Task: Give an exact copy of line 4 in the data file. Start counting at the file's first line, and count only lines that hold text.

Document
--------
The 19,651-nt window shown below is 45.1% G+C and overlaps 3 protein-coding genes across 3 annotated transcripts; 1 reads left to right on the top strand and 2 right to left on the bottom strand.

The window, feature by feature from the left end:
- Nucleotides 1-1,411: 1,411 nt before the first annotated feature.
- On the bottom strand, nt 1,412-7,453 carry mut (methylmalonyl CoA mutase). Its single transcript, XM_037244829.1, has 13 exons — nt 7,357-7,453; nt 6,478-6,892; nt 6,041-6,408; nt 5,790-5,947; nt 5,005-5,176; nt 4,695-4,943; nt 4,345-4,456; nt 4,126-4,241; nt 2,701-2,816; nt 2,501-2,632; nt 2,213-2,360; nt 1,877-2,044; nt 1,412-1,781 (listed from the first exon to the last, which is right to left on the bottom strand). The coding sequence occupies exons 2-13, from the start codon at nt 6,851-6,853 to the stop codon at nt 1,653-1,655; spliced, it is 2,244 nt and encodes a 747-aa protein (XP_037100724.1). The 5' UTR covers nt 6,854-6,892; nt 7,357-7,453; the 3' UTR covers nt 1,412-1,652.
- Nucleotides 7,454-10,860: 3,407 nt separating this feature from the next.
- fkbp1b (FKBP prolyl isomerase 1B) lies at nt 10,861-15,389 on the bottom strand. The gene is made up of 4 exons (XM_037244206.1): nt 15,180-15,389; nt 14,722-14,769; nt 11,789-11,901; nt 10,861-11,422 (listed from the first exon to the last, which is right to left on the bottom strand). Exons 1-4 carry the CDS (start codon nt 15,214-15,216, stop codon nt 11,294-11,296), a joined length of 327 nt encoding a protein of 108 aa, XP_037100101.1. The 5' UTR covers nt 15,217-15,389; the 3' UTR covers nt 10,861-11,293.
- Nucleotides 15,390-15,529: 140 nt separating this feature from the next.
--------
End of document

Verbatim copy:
- On the bottom strand, nt 1,412-7,453 carry mut (methylmalonyl CoA mutase). Its single transcript, XM_037244829.1, has 13 exons — nt 7,357-7,453; nt 6,478-6,892; nt 6,041-6,408; nt 5,790-5,947; nt 5,005-5,176; nt 4,695-4,943; nt 4,345-4,456; nt 4,126-4,241; nt 2,701-2,816; nt 2,501-2,632; nt 2,213-2,360; nt 1,877-2,044; nt 1,412-1,781 (listed from the first exon to the last, which is right to left on the bottom strand). The coding sequence occupies exons 2-13, from the start codon at nt 6,851-6,853 to the stop codon at nt 1,653-1,655; spliced, it is 2,244 nt and encodes a 747-aa protein (XP_037100724.1). The 5' UTR covers nt 6,854-6,892; nt 7,357-7,453; the 3' UTR covers nt 1,412-1,652.